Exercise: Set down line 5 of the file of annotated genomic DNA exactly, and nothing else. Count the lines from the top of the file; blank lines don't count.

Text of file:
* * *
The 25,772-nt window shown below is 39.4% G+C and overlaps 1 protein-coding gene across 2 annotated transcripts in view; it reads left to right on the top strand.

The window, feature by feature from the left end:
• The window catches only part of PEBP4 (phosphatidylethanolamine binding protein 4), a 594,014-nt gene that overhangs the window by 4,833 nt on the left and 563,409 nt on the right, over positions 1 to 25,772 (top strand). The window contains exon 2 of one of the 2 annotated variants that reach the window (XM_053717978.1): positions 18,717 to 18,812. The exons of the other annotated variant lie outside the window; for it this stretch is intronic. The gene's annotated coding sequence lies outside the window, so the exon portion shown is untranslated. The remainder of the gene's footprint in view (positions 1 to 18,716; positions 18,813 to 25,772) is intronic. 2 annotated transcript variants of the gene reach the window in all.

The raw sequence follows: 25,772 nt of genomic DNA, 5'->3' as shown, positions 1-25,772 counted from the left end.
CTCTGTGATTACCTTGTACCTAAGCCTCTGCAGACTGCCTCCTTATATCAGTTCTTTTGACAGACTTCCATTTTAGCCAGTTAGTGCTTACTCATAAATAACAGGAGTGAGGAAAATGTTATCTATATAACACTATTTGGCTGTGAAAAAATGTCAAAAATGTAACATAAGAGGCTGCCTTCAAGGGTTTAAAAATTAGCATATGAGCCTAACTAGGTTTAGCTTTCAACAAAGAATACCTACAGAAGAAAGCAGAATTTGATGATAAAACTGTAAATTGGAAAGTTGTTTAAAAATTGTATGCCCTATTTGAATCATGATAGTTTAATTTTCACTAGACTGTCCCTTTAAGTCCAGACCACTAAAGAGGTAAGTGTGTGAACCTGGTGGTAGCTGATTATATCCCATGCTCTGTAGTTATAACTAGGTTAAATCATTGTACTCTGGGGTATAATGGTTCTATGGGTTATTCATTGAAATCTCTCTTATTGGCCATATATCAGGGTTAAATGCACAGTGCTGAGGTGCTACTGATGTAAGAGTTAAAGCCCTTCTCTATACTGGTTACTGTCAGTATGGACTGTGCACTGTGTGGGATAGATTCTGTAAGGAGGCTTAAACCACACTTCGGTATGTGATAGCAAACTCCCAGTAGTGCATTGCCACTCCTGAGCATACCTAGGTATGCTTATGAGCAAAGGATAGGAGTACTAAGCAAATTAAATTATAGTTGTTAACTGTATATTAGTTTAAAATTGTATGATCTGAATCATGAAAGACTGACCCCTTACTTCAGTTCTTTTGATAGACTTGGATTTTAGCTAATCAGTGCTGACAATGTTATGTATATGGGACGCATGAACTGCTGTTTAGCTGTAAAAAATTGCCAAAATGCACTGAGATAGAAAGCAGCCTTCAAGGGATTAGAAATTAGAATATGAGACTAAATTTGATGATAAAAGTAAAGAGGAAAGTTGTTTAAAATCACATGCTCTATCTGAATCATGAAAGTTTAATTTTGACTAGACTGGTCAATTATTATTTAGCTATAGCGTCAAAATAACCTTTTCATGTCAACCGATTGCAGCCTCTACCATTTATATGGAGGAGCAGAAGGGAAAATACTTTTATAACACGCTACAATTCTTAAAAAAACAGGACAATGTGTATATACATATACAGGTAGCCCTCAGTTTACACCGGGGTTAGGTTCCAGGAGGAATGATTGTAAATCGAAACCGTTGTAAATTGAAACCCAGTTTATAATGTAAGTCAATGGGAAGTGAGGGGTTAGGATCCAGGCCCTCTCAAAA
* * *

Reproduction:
CTCTGTGATTACCTTGTACCTAAGCCTCTGCAGACTGCCTCCTTATATCAGTTCTTTTGACAGACTTCCATTTTAGCCAGTTAGTGCTTACTCATAAATAACAGGAGTGAGGAAAATGTTATCTATATAACACTATTTGGCTGTGAAAAAATGTCAAAAATGTAACATAAGAGGCTGCCTTCAAGGGTTTAAAAATTAGCATATGAGCCTAACTAGGTTTAGCTTTCAACAAAGAATACCTACAGAAGAAAGCAGAATTTGATGATAAAACTGTAAATTGGAAAGTTGTTTAAAAATTGTATGCCCTATTTGAATCATGATAGTTTAATTTTCACTAGACTGTCCCTTTAAGTCCAGACCACTAAAGAGGTAAGTGTGTGAACCTGGTGGTAGCTGATTATATCCCATGCTCTGTAGTTATAACTAGGTTAAATCATTGTACTCTGGGGTATAATGGTTCTATGGGTTATTCATTGAAATCTCTCTTATTGGCCATATATCAGGGTTAAATGCACAGTGCTGAGGTGCTACTGATGTAAGAGTTAAAGCCCTTCTCTATACTGGTTACTGTCAGTATGGACTGTGCACTGTGTGGGATAGATTCTGTAAGGAGGCTTAAACCACACTTCGGTATGTGATAGCAAACTCCCAGTAGTGCATTGCCACTCCTGAGCATACCTAGGTATGCTTATGAGCAAAGGATAGGAGTACTAAGCAAATTAAATTATAGTTGTTAACTGTATATTAGTTTAAAATTGTATGATCTGAATCATGAAAGACTGACCCCTTACTTCAGTTCTTTTGATAGACTTGGATTTTAGCTAATCAGTGCTGACAATGTTATGTATATGGGACGCATGAACTGCTGTTTAGCTGTAAAAAATTGCCAAAATGCACTGAGATAGAAAGCAGCCTTCAAGGGATTAGAAATTAGAATATGAGACTAAATTTGATGATAAAAGTAAAGAGGAAAGTTGTTTAAAATCACATGCTCTATCTGAATCATGAAAGTTTAATTTTGACTAGACTGGTCAATTATTATTTAGCTATAGCGTCAAAATAACCTTTTCATGTCAACCGATTGCAGCCTCTACCATTTATATGGAGGAGCAGAAGGGAAAATACTTTTATAACACGCTACAATTCTTAAAAAAACAGGACAATGTGTATATACATATACAGGTAGCCCTCAGTTTACACCGGGGTTAGGTTCCAGGAGGAATGATTGTAAATCGAAACCGTTGTAAATTGAAACCCAGTTTATAATGTAAGTCAATGGGAAGTGAGGGGTTAGGATCCAGGCCCTCTCAAAA